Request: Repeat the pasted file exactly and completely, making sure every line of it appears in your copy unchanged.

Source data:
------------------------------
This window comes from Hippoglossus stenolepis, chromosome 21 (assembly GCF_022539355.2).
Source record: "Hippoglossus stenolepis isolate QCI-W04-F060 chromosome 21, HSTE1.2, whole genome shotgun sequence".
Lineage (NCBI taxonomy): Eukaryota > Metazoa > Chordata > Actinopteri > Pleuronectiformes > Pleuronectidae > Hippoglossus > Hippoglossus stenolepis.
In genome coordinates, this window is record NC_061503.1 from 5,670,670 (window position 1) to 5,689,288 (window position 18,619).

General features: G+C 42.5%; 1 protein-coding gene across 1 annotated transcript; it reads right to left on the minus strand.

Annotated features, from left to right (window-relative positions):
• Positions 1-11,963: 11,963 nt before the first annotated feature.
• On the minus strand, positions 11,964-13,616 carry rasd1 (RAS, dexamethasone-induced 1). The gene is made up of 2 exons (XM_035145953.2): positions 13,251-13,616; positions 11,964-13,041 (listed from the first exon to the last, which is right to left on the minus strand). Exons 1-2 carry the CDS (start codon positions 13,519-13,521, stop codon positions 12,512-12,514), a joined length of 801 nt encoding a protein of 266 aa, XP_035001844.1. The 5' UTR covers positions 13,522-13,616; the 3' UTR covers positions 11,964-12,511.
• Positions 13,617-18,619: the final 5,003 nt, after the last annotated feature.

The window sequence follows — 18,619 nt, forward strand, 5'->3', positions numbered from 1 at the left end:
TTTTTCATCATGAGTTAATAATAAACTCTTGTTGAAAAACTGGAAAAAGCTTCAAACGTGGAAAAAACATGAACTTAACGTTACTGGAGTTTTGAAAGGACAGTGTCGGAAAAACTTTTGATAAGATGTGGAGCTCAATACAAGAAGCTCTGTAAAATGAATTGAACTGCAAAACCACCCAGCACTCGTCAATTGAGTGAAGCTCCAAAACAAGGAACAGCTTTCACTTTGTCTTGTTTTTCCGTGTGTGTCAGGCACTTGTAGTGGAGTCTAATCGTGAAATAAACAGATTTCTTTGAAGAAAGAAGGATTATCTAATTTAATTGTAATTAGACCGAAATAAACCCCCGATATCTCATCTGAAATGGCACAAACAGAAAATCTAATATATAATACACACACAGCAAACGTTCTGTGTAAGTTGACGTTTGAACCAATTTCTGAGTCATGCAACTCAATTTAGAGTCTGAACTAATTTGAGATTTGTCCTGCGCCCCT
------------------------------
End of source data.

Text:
This window comes from Hippoglossus stenolepis, chromosome 21 (assembly GCF_022539355.2).
Source record: "Hippoglossus stenolepis isolate QCI-W04-F060 chromosome 21, HSTE1.2, whole genome shotgun sequence".
Lineage (NCBI taxonomy): Eukaryota > Metazoa > Chordata > Actinopteri > Pleuronectiformes > Pleuronectidae > Hippoglossus > Hippoglossus stenolepis.
In genome coordinates, this window is record NC_061503.1 from 5,670,670 (window position 1) to 5,689,288 (window position 18,619).

General features: G+C 42.5%; 1 protein-coding gene across 1 annotated transcript; it reads right to left on the minus strand.

Annotated features, from left to right (window-relative positions):
• Positions 1-11,963: 11,963 nt before the first annotated feature.
• On the minus strand, positions 11,964-13,616 carry rasd1 (RAS, dexamethasone-induced 1). The gene is made up of 2 exons (XM_035145953.2): positions 13,251-13,616; positions 11,964-13,041 (listed from the first exon to the last, which is right to left on the minus strand). Exons 1-2 carry the CDS (start codon positions 13,519-13,521, stop codon positions 12,512-12,514), a joined length of 801 nt encoding a protein of 266 aa, XP_035001844.1. The 5' UTR covers positions 13,522-13,616; the 3' UTR covers positions 11,964-12,511.
• Positions 13,617-18,619: the final 5,003 nt, after the last annotated feature.

The window sequence follows — 18,619 nt, forward strand, 5'->3', positions numbered from 1 at the left end:
TTTTTCATCATGAGTTAATAATAAACTCTTGTTGAAAAACTGGAAAAAGCTTCAAACGTGGAAAAAACATGAACTTAACGTTACTGGAGTTTTGAAAGGACAGTGTCGGAAAAACTTTTGATAAGATGTGGAGCTCAATACAAGAAGCTCTGTAAAATGAATTGAACTGCAAAACCACCCAGCACTCGTCAATTGAGTGAAGCTCCAAAACAAGGAACAGCTTTCACTTTGTCTTGTTTTTCCGTGTGTGTCAGGCACTTGTAGTGGAGTCTAATCGTGAAATAAACAGATTTCTTTGAAGAAAGAAGGATTATCTAATTTAATTGTAATTAGACCGAAATAAACCCCCGATATCTCATCTGAAATGGCACAAACAGAAAATCTAATATATAATACACACACAGCAAACGTTCTGTGTAAGTTGACGTTTGAACCAATTTCTGAGTCATGCAACTCAATTTAGAGTCTGAACTAATTTGAGATTTGTCCTGCGCCCCT